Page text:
With a little luck and a lot of digital savvy, today’s college students may not have to lug a single hard-copy textbook around campus. But their course materials can still carry a heavy price tag.
Let us show you how to beat rising textbook prices (in 2013 the average textbook cost $79 new, up from $72 the year before) by licensing e-books, tapping open-source course materials, and buying or renting used textbooks. These trends and tactics are paying off, with the average student actually spending less in total for their books each year, down to $638 in 2013-2014 from $662 the year before and $702 six years ago, according to the National Association of College Stores.
What You Don’t Need to Buy
Federal laws that went into effect in 2010 ensure that colleges provide a list of required materials before registration so students have time to search for the best prices. Armed with course book titles and ISBN numbers long before they hit campus, students can save hundreds. But in some cases, you might not need to spend at all. Before you buy anything, scour your syllabus. Some professors’ class profiles may list “required” textbooks simply to fulfill a university mandate -- even if they have no intention of ever using the books in class. Other course materials, such as novels, while available at the campus bookstore and other retailers, can be borrowed free from libraries, either on campus or in your college town.
Students can now buy or license many textbooks electronically -- from online retailers such as CourseSmart, Amazon, and Barnes & Noble -- downloading them to an e-reader app to read the books online or offline on a tablet or laptop computer or even a mobile phone. These apps allow students to search within their books, make notes, bookmark pages, highlight and copy text, and watch related videos. Some sites sell or license textbooks by chapter.
If you license your e-textbooks, your access to them will expire at the end of your rental term. Some e-book licenses are more expensive than renting a physical copy of the book, but you get additional note-taking functionality and related videos and tools.
Some professors may save you money by relying on free sites that publish peer-reviewed, open-source e-books. Professors can edit and customize the online material as needed for their classes. The open-source e-books are especially popular for basic subjects that don’t require frequent new editions, such as math, which “hasn’t changed in hundreds of years,” says David Ernst, executive director of the open textbook initiative at the University of Minnesota, which serves 10 other colleges and more than 140,000 users.
OpenStax College, another popular provider of open-source textbooks, has more than 1,150 U.S. colleges participating in its program, including Ohio State University, Rice University, Georgia Tech and the University of Missouri.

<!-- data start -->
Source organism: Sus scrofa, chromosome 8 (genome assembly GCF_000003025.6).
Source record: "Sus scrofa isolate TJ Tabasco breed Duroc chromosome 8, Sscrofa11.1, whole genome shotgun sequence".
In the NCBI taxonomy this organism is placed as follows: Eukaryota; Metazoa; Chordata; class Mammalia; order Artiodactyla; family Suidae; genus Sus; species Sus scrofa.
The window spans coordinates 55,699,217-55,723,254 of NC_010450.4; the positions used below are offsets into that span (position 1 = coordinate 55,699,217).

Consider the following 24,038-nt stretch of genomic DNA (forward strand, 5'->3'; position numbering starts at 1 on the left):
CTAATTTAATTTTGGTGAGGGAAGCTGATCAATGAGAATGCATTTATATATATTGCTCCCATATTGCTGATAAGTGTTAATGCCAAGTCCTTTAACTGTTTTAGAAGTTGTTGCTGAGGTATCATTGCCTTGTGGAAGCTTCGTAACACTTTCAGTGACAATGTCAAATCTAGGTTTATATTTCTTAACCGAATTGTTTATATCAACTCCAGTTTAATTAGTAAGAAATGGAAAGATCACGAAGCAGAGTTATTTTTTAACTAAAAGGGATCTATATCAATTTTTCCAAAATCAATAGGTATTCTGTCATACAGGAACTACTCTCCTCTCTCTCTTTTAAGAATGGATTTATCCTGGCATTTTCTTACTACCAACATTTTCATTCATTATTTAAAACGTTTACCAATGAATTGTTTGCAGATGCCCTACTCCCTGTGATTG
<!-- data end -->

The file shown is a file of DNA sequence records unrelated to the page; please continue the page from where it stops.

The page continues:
Don’t Settle for the Campus Store
For everything else you need, snoop online for the best deal on hard-copy books, then compare those prices against campus bookstores. Save on the cost of new books by buying used or renting. For example, Campbell Biology (10th Edition), a popular intro-level textbook, costs as much as $245 new. You can rent it instead for about $15, or buy it used for about $150. You can sell back the used textbook at the end of the semester for nearly the same price, so it ultimately costs you little more than the cost of shipping.
Indeed, used books often have the “lowest cost of ownership,” says Ed Schlichenmayer, deputy CEO of the National Association of College Stores. Students seeking to spend the least up front will prefer renting textbooks, he says.
Turn to sites such as CampusBooks.com, DealOz.com and BigWords.com to compare prices of new, used, rental, international and e-book versions of books at a variety of online retailers. We’ve found the best rental prices on Chegg.com, Amazon, and Barnes & Noble. BigWords.com and SellBackYourBook.com also show you a list of retailers who will buy the book back from you.
The best time to sell back your books is at the end of the term, when college stores are restocking and will give the best prices, says Schlichenmayer.
While international editions are often cheaper (Campbell Biology’s international edition costs only about $55), you may not be able to sell them back, and they may have different pagination than the U.S. editions. For some classes, that won’t be an issue, but talk to your professors or others who have taken the class to see if you can take the risk.
Buy From Other Students
At some colleges, students will organize book-selling fairs at the beginning of each semester. You can generally negotiate better deals with your peers than with retailers, but come prepared with price comparisons to guarantee you're getting the best price. You might even be able to trade books.
For a quick read on how much you can save with different approaches and sites, take a look at our price comparison, as of July 22, for Managerial Accounting, 2nd Edition, the newest version of a book used in a mid-level accounting class at the University of Texas at Austin, home of the best accounting program in the nation, according to U.S. News & World Report.
New: $124.12 (redirected from CampusBooks.com to BookByte.com)
International new: $98.15 (redirected from CampusBooks.com to AbeBooks.com)
Used: $95.42 (redirected from CampusBooks.com to Biblio.com)
Rental: $29.85 (redirected from CampusBooks.com to CampusBookRentals.com)
E-book: $61.88 (redirected from CampusBooks.com to RedShelf.com)
Good condition: $61.56 (redirected from BigWords.com to Chegg.com)